Wild orangutan in Mawas

So the Mawas Conservation Program, though very rarely exposed, is a crucial program. It plays a very important role in the conservation of some of last remaining wild Bornean orangutans (Pongo pygmaeus) and their natural home, as well as in the conservation of more general biodiversity, environment and sustainable local community development.

Palangka Raya to Kapuas

My trip to Mawas commenced on January 11, 2013. A great way to start the new year! After a brief coordination meeting with Jhanson Regalino – Mawas Program Manager – I left the Mawas office in Palangka Raya, Central Kalimantan shortly after lunch, accompanied by Kissar Odom (Rescue and Release Manager), Sungkono (Area Monitoring Coordinator), F. Kurniawan (Camp Mantangai Manager), Tommy (Tuanan Orangutan Research Station Manager) and Sofi (Staff of Tuanan Orangutan Research Station). Traveling overland, we headed to our office in the district of Kapuas where we would have to change our vehicle for a four-wheel drive before continuing our journey. I started to get all excited picturing muddy off-road tracks that we would have to venture on!

It normally takes around 2 hours from Palangka Raya to Kapuas, but it took us longer (3 hours) as we often stopped along the way to buy durians (Durio kutejensis), mangosteens (Garcinia mangostana) and rambutans (Nephelium lappaceum), which are currently in season. We also bought some corn on the cob that we planned to roast for late night snacks.

Stopping for some durians

Arriving at the Mawas office in Kapuas, we only had time to quickly stretch our legs. All of our belongings were immediately rearranged in two four-wheel drives and 15 minutes later we were off again to our final destination of the day, Camp Mantangai.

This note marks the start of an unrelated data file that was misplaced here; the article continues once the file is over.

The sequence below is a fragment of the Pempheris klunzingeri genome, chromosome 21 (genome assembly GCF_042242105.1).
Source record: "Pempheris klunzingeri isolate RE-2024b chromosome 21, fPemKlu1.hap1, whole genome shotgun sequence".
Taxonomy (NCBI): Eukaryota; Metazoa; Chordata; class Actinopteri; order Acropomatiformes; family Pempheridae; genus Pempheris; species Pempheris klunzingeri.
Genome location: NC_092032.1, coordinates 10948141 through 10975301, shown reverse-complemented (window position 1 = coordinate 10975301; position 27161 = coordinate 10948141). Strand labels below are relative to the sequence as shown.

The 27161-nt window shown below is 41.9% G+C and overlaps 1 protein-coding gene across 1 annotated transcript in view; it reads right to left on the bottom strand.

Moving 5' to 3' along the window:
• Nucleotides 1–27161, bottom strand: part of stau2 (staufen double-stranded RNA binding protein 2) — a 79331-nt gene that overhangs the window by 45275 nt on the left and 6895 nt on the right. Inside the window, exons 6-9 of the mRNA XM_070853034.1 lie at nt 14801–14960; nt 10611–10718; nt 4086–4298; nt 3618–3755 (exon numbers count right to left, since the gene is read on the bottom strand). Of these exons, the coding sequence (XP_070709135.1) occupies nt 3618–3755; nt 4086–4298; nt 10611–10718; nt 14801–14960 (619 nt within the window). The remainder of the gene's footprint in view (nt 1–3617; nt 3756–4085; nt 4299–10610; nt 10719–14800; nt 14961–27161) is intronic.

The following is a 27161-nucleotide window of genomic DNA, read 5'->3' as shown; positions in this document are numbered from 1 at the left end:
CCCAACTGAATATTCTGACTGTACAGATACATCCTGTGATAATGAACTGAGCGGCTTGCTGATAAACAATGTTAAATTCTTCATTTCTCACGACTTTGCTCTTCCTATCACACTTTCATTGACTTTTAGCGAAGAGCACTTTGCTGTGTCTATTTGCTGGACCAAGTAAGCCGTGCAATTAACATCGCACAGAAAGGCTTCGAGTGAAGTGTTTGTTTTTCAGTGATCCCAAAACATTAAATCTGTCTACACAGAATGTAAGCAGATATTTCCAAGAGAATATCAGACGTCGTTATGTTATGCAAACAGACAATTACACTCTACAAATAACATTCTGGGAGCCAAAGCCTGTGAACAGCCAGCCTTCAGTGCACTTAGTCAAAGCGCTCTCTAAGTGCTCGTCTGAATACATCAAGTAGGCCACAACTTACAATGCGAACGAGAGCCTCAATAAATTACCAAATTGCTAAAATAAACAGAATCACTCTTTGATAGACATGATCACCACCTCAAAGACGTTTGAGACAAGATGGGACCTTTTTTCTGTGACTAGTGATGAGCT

Kapuas to Mantangai

We maintain our Kapuas office for government relation purposes as the city of Kapuas is the district’s capital, while Camp Mantangai is the basis for all of the Mawas activities in the Kapuas District. Peatland rehabilitation through reforestation is the main activity here, funded by the Kalimantan Forests and Climate Partnership (KFCP). This is the first update that will be published next week. Don’t miss it!

We arrived at Camp Mantangai at 7 PM, right on time for dinner! On a wooden dining table, we were served with mouth-watering patin (a type of catfish) grilled in sweet soy sauce, fresh vegetable and a big bowl of kick-you-in-face fiery hot sauce.

Taking a break at Camp Mantangai

My comfort was not compromised here in Mantangai. The camp is tidy and well maintained. In addition to a dining room, there are also a kitchen, a decent bathroom, four clean bedrooms with fans and a large common room where the team discuss work, conduct meetings or simply get together to watch television. But just as we finished freshening up after dinner, the power cut out. Well, since we couldn’t do any work that evening, it was a great excuse to roast the corns that we bought and have lively chats on the terrace with the Mantangai Team, until it was time to go to bed.

I’ll continue the story tomorrow in “Roughing It in Mawas – Part 2”. Log back in, please!


Text by: Rini Sucahyo – Communications Advisor to the CEO
Map/photos by: The BOS Foundation – Mawas Program & Rini Sucahyo